Death and chaos as twisters, snow and ice batter US
The storm system that spawned deadly tornadoes in Texas brought heavy snow, ice and blustery winds to several states, as well as heavy rain in already waterlogged areas where flooding was blamed for more than a dozen deaths.
More than 2,800 flights across the US were cancelled on Monday - more than half of them at Chicago's two main airports - and around 4,800 were delayed, according to flight-tracking service FlightAware. A typical day sees about 150 cancellations and 4,000 delays.
At least 11 people died and dozens were injured in the tornadoes that swept through the Dallas area on Saturday. Snow from New Mexico through the Midwest, plus flooding in Arkansas, Missouri and Illinois, added to the succession of severe weather events in the last week that led to about four dozen deaths.
Highways turned icy and treacherous in New Mexico, while Oklahoma governor Mary Fallin declared a state of emergency after blizzard conditions affected parts of the state and heavy rain fell.
Oklahoma Highway Patrol said the body of a 22-year-old man was recovered in the north of the state but a second man, the lead singer of country-rock band Backroad Anthem, was still missing after the two went duck hunting and their boat capsized.
The body of a 36-year-old man who tried to cross a creek in his pick-up truck near the town of Arpelar was also recovered.
Officials in Arkansas said a 31-year-old man died in a storm-related drowning.
Several inches of rain caused flooding in Illinois and Missouri, where governor Jay Nixon also declared a state of emergency. Mr Nixon says the state's death toll from days of pounding rainfall had risen to 10, and he expected that number to grow.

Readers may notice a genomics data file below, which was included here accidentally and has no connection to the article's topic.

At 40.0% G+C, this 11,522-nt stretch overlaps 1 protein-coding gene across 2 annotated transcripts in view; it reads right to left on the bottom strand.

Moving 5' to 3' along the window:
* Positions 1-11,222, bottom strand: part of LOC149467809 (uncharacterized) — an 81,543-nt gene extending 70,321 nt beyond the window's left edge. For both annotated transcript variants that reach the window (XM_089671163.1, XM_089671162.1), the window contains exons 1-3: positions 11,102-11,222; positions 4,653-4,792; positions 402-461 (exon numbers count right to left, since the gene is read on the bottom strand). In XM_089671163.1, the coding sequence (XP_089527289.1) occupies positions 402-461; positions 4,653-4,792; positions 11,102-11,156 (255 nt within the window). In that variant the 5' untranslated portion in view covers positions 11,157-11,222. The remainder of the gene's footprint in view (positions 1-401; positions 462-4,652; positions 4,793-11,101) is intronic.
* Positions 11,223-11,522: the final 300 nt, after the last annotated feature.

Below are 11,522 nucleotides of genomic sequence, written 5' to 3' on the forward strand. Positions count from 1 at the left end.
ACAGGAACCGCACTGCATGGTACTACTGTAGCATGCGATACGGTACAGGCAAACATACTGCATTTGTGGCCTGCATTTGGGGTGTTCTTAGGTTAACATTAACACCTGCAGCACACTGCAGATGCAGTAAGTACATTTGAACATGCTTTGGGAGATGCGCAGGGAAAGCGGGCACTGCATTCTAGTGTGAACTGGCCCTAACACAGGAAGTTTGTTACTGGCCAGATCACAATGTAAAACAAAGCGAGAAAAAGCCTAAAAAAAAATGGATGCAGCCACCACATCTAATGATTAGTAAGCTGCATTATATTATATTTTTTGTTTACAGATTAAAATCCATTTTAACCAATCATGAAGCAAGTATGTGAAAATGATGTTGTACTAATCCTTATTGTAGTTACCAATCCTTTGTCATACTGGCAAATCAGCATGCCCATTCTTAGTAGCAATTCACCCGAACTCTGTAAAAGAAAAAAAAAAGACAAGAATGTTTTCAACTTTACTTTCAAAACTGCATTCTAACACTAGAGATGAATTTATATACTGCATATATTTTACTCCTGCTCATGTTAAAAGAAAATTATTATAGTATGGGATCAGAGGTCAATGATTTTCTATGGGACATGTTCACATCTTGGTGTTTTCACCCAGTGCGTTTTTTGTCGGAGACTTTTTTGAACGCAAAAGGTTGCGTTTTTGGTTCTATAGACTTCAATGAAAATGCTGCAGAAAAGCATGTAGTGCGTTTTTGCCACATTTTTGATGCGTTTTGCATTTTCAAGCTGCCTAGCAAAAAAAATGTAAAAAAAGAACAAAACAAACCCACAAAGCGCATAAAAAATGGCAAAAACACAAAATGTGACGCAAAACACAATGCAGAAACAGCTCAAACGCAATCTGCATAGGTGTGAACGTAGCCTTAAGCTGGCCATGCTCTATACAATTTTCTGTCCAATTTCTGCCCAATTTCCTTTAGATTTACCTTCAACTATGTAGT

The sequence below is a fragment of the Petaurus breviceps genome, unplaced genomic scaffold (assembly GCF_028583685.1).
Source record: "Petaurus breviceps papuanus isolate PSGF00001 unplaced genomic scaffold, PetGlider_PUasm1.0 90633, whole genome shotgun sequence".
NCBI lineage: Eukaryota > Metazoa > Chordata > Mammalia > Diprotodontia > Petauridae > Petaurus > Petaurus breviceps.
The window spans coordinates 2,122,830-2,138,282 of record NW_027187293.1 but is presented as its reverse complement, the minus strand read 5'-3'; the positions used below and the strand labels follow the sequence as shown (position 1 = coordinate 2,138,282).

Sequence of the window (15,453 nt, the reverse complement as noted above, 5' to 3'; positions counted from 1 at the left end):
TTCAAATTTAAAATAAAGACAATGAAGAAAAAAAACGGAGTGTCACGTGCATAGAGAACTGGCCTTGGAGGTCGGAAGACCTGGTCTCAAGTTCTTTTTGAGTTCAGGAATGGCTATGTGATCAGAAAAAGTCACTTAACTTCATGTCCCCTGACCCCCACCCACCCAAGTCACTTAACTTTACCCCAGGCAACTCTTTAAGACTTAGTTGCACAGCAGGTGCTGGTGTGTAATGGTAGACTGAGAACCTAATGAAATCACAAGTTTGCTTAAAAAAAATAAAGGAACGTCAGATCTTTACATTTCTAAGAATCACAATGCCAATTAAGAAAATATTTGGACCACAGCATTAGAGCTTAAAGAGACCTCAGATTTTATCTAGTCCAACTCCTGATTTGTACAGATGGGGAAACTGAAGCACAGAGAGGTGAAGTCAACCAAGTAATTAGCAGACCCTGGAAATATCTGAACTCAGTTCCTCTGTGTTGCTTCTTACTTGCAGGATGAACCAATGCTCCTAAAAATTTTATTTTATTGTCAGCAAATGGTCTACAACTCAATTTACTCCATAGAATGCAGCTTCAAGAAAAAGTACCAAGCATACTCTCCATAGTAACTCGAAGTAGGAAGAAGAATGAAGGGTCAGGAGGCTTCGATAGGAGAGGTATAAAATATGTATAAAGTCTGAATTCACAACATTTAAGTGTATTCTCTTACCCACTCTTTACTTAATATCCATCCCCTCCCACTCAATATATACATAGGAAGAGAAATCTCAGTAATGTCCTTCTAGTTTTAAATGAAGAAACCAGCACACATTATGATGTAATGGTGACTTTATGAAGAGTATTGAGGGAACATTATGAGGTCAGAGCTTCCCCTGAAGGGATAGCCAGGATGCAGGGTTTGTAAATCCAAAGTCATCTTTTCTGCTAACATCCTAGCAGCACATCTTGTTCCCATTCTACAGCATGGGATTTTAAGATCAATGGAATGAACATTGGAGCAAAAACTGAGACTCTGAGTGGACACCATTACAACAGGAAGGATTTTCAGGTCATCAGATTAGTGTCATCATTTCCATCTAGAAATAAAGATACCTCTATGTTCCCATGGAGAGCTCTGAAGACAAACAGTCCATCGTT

The Mississippi River neared a potential record crest, after an unusual amount of late-autumn rain had the river already high before torrential downpours that began on Saturday.
Mississippi governor Phil Bryant said the state was seeking a national disaster declaration for some or all of the seven counties hit by a tornado last week and authorities in Georgia said they recovered the body of a man whose car was swept away when floodwaters overtook it.
Texas governor Greg Abbott made disaster declarations for four counties - Dallas, Collin, Rockwall and Ellis. Officials estimated as many as 1,450 homes in North Texas were damaged or destroyed by at least nine tornadoes.
The National Weather Service has said an EF-4 tornado, which is the second-most powerful with winds up to more than 200mph, hit Garland. Eight people died there, 15 were injured and more than 600 structures, mostly single-family homes, were damaged.
"I've never seen anything like this, with this scale of destruction," Garland police chief Mitch Bates said.
Authorities believe all eight of the tornado victims there, which included a one-year-old, died when their vehicles were thrown from flyovers in the Interstate 30 area and the George Bush Turnpike, a major route in the region.
With rain all day on Sunday keeping people away, Garland residents worked on a dreary and frigid Monday to salvage what they could, with the American Red Cross distributing items like tarpaulins, rakes and work gloves to help them.
Interstate 40, the main east-west highway across the Texas Panhandle, reopened on Monday morning. Most other roads across West Texas and the Panhandle had also reopened by the evening, although snow-packed roads and ice made driving hazardous.